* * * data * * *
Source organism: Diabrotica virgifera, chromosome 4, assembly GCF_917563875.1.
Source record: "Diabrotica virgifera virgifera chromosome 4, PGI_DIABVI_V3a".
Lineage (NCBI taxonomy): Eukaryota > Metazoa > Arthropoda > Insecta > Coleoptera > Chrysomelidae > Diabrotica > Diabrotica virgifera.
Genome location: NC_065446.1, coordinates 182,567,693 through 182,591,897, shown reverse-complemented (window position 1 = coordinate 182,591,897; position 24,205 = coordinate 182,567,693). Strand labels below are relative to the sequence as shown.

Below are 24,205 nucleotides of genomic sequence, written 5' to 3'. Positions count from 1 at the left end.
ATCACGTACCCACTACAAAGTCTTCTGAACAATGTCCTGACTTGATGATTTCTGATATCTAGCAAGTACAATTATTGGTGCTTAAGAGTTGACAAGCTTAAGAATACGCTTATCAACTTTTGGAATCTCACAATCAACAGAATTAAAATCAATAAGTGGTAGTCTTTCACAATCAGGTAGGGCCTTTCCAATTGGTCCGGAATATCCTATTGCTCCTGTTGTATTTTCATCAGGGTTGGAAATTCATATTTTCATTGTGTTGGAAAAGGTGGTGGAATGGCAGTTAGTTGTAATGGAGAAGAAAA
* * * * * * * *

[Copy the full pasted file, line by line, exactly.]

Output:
Source organism: Diabrotica virgifera, chromosome 4, assembly GCF_917563875.1.
Source record: "Diabrotica virgifera virgifera chromosome 4, PGI_DIABVI_V3a".
Lineage (NCBI taxonomy): Eukaryota > Metazoa > Arthropoda > Insecta > Coleoptera > Chrysomelidae > Diabrotica > Diabrotica virgifera.
Genome location: NC_065446.1, coordinates 182,567,693 through 182,591,897, shown reverse-complemented (window position 1 = coordinate 182,591,897; position 24,205 = coordinate 182,567,693). Strand labels below are relative to the sequence as shown.

Below are 24,205 nucleotides of genomic sequence, written 5' to 3'. Positions count from 1 at the left end.
ATCACGTACCCACTACAAAGTCTTCTGAACAATGTCCTGACTTGATGATTTCTGATATCTAGCAAGTACAATTATTGGTGCTTAAGAGTTGACAAGCTTAAGAATACGCTTATCAACTTTTGGAATCTCACAATCAACAGAATTAAAATCAATAAGTGGTAGTCTTTCACAATCAGGTAGGGCCTTTCCAATTGGTCCGGAATATCCTATTGCTCCTGTTGTATTTTCATCAGGGTTGGAAATTCATATTTTCATTGTGTTGGAAAAGGTGGTGGAATGGCAGTTAGTTGTAATGGAGAAGAAAA